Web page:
This is a story of a mom, just a regular ol’ mom of three boys who so desperately wanted to delight her boys that she fried her brain in an attempt to build them a fort of epic proportions. She was never heard from again. The end.
Okay, I’m kidding about the last part. Mostly.
In all honesty, this is where I feel insecure about being a mom of boys. This is where I sometimes ask God what He was thinking in giving me a houseful of bouncing, jumping, crashing, running, flying, maiming BOYS. Don’t get me wrong, I adore them. But before I had my boys, my total experience with little boys was a big, fat nada. I’m not a fort-builder, I’m not a worm-digger, I’m certainly not a mud-pie-eater. I do my best for the sake of my boys, but it’s definitely not in my nature!
So today (after the mom-guilt of realizing it was crazy-hair-day at school and having sent my son to school with just his normal hair) I got a grand idea of a plan to truly delight my boys. Being that it was a Friday, I wanted a way to make our traditional Friday movie night special. And really, what is more special to kids than a fort to watch a movie in? I could think of nothing better.
Now, last Christmas, my husband and I found these fort-building kits and we gave them to our boys. These kits consisted of balls with multiple holes on each and every side, and black poles to stick into those holes. Basically, you build a structured frame and lay sheets/blankets overtop.
Brilliant idea, right? Yeah, not so much in the execution part.
What I forgot, in the almost year since we last used these things, is that the holes are not all the same size. And while I found the side labeled “top”, if they aren’t facing the right direction, it becomes nearly useless.
So here I was, with my two oldest boys around me handing me pieces, trying to build this stinkin’ fort. And as I added more pieces, pieces from before would pop out of place. It was like a really angering version of Whack-A-Mole, but with the added benefit of children around you yelling, “Are you done yet?!” It was fantastic.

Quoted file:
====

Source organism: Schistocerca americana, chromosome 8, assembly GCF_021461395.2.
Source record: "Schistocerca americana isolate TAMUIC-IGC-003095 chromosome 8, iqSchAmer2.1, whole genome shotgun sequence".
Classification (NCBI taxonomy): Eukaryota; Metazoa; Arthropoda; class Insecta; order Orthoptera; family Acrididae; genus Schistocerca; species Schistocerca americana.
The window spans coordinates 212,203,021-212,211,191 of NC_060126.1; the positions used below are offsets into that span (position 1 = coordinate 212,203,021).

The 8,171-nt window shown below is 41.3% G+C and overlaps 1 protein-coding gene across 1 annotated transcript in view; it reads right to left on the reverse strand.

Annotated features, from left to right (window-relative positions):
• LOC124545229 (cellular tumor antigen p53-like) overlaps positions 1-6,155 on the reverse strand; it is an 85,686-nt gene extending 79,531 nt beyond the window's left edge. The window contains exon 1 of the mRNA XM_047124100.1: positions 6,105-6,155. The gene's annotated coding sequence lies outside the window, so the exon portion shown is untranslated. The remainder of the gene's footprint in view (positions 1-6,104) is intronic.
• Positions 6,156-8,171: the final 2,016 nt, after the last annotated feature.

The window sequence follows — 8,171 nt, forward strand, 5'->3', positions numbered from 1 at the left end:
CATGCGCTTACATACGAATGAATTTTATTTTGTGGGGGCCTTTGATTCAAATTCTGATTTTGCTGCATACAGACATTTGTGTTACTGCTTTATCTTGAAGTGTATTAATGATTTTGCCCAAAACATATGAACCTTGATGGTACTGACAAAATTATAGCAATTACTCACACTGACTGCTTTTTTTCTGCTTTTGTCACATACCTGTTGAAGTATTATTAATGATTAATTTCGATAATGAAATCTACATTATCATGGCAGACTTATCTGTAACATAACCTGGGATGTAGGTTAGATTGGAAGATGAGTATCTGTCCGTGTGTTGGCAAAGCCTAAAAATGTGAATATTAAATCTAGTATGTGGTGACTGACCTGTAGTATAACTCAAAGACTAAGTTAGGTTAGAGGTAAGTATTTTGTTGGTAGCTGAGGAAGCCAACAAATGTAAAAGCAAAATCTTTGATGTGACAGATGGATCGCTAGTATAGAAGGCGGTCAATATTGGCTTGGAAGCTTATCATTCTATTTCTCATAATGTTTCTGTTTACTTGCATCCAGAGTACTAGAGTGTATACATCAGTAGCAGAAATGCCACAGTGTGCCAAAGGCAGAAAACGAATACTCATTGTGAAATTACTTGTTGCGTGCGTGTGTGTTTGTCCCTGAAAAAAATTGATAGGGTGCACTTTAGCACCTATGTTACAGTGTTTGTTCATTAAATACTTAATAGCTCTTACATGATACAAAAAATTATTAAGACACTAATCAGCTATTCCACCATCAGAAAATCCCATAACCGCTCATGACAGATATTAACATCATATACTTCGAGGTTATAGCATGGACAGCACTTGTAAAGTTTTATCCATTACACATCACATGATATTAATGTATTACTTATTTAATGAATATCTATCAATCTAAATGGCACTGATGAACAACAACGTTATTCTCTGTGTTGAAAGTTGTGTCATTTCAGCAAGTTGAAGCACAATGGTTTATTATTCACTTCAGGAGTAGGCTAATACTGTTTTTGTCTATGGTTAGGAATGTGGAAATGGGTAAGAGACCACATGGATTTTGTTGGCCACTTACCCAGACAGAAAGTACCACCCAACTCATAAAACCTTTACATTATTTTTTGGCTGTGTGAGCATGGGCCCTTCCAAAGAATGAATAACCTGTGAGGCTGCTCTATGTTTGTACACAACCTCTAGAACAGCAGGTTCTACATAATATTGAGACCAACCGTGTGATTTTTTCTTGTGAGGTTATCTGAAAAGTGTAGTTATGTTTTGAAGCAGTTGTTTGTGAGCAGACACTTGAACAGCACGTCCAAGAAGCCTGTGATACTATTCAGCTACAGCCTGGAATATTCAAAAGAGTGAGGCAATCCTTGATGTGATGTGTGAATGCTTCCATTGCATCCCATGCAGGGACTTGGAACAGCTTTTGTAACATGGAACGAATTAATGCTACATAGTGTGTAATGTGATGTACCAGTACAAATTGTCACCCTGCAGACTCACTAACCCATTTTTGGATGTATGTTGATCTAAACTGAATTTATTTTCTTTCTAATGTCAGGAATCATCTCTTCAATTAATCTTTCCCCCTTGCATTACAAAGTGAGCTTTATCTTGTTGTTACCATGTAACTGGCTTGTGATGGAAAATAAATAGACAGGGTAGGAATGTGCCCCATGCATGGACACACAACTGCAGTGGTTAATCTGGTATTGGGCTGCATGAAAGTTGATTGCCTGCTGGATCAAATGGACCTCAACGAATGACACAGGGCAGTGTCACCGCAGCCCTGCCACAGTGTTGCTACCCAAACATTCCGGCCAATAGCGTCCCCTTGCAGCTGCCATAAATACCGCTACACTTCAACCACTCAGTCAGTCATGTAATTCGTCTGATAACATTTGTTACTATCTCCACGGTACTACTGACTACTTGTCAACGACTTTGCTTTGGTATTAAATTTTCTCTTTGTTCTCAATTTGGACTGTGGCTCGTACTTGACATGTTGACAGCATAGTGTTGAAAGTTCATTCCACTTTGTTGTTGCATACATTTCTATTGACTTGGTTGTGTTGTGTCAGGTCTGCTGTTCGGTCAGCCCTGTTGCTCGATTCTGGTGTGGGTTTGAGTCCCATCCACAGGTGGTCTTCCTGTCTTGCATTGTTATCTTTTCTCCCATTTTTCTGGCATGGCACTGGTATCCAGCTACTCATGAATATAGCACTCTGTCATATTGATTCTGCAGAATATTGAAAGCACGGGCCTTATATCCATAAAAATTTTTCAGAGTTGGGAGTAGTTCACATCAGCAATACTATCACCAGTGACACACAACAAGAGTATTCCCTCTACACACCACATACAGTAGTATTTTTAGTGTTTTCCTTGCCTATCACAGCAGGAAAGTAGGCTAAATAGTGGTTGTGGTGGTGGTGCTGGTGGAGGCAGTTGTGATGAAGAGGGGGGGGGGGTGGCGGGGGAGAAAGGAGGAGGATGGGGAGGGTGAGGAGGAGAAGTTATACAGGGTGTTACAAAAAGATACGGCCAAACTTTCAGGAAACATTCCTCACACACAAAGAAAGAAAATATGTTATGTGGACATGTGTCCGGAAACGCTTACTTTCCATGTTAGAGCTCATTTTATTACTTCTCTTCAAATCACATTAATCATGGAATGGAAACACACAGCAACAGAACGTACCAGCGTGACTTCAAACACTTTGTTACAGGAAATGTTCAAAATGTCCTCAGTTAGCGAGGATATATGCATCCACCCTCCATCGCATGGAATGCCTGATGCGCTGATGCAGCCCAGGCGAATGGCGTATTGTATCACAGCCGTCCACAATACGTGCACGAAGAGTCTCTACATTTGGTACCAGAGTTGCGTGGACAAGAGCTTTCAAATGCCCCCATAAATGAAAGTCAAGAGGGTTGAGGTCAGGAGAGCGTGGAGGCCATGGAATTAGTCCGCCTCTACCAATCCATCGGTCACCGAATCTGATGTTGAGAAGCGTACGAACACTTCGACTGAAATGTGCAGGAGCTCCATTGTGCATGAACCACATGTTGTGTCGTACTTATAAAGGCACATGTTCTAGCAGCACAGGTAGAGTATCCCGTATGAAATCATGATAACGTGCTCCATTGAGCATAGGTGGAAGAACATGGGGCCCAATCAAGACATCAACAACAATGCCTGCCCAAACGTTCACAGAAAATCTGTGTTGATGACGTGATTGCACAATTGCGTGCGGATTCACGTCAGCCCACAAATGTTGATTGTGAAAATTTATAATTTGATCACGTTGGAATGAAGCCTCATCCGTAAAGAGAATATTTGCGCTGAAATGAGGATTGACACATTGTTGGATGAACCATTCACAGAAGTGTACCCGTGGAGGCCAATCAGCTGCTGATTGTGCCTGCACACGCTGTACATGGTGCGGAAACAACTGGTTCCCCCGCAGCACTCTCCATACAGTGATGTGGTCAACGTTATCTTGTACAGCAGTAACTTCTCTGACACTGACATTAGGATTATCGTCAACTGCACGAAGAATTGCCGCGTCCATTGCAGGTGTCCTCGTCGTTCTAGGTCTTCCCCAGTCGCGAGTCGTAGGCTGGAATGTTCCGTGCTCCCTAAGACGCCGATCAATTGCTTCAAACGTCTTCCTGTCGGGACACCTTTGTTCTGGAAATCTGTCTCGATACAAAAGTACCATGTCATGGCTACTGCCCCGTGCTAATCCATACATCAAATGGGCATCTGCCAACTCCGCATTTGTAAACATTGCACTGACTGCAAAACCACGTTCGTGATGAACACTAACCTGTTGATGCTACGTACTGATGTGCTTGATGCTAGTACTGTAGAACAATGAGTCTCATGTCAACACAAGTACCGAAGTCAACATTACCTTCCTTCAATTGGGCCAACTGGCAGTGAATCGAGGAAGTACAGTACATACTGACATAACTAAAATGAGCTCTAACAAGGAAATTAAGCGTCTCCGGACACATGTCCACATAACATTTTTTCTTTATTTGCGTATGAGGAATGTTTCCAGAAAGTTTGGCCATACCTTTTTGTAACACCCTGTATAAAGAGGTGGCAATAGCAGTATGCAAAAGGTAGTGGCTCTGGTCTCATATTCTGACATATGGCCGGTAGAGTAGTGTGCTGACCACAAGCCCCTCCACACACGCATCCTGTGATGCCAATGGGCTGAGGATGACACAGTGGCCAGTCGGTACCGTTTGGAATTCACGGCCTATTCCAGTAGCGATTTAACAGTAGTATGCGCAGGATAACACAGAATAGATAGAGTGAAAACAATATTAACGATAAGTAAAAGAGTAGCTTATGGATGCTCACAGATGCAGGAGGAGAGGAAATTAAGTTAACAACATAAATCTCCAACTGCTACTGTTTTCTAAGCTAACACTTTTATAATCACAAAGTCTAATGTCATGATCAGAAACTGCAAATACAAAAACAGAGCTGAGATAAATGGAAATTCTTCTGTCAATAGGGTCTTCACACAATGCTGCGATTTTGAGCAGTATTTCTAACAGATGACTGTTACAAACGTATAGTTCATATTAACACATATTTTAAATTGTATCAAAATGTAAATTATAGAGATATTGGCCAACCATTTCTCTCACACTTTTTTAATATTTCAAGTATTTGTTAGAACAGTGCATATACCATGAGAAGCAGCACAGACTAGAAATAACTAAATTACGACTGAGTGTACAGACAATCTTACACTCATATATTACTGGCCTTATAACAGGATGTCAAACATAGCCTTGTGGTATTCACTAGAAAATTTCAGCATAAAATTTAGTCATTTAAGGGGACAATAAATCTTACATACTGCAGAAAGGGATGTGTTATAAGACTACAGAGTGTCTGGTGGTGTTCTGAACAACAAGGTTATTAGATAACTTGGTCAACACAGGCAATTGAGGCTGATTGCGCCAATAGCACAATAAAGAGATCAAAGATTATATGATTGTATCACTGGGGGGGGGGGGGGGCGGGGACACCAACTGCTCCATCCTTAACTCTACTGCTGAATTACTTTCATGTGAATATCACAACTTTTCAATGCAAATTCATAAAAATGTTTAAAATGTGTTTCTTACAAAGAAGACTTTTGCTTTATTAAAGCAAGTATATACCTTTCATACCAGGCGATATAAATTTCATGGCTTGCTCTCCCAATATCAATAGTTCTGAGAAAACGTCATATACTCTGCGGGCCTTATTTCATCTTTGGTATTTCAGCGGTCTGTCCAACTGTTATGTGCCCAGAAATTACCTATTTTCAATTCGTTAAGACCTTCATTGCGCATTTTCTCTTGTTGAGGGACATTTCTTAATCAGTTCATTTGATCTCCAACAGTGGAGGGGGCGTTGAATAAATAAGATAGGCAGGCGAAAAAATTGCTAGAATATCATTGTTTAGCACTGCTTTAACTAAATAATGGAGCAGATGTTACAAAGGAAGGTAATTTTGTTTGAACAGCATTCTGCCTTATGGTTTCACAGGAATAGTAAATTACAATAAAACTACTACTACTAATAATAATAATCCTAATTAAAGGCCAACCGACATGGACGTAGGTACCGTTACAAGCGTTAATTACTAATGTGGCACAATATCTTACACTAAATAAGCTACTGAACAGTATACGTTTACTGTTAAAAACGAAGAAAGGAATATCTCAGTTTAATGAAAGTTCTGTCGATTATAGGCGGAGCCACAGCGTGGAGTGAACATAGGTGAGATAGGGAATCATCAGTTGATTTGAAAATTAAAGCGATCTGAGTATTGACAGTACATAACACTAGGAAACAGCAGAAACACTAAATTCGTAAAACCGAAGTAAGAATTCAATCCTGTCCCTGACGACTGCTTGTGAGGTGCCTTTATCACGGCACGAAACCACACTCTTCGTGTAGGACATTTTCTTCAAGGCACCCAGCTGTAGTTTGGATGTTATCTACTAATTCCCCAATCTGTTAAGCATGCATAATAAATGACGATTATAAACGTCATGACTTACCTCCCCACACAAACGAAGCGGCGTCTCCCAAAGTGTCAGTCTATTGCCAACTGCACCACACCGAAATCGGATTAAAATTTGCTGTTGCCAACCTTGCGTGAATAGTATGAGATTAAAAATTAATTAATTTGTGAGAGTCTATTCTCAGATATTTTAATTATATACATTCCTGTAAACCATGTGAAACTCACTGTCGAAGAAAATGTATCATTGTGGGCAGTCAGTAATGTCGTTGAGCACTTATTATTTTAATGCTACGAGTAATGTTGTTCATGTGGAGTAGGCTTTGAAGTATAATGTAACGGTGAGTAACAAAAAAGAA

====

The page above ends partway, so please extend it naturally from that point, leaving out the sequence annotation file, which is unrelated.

So after what seemed like hours, I got the thing built. And man, was I proud of my creation. With peaks and stabilizing beams, I was sure this thing would hold. But here’s the kicker, I had to move it into the living room where it would be used for its actual purpose. And that’s when everything fell apart (literally). As I began to slide it across the floor, much like you see the bomb squad guys do with explosive devices on TV, pieces started popping out of place. I would stop and fix it and attempt to go again, but as soon as one was fixed, another would pop out, and another, and another. The whole time I’m hearing, “It’s breaking, Mom!” And I’m yelling back, “I KNOW!” And it’s all getting very tense and hot and I’m sweating profusely and finally the whole thing crashes down.
Well, after staring blankly at it for a hot second, I threw my hands up and began to gather the pieces. “Forget this, we’re using chairs like normal people.”
Here’s our fort. Also pictured are the *ahem* lovely fort pieces, abandoned. As well as a random elephant because, you know, toddlers.
Here’s the deal, friends: oftentimes we get so caught up in the idea of creating perfect experiences for our kids that we nearly fry ourselves in the process. I’m famous for this. And when it doesn’t go the way I want it to, if my kids aren’t as appreciative as I think they should be or if it starts falling apart, then my frustration level goes through the roof. And what that exposes in me is the truth of my motives… who am I really doing this for?
If it was truly for my kids, would it matter so much to me what it looked like? Wouldn’t I want to have them more involved in the process? Would I need it to be perfect, knowing that they are so much easier pleased than I am? No, I wouldn’t. Ouch.
I’m challenging myself to let go of my expectations when these grandiose ideas come over me that I so badly want to execute. It’s not the perfection of the end result that matters, it’s the process, right? Isn’t that what we always hear?
Don’t go bonkers trying to make things perfect, mommas. I’ve done it and it’s not worth it. What matters is that you are stretching yourself and desiring to bring your kiddos joy.
In my case, a regular-old fort was all my kids needed. And it was all my sanity needed too.
Find more of Emily’s contributions to allmomdoes here.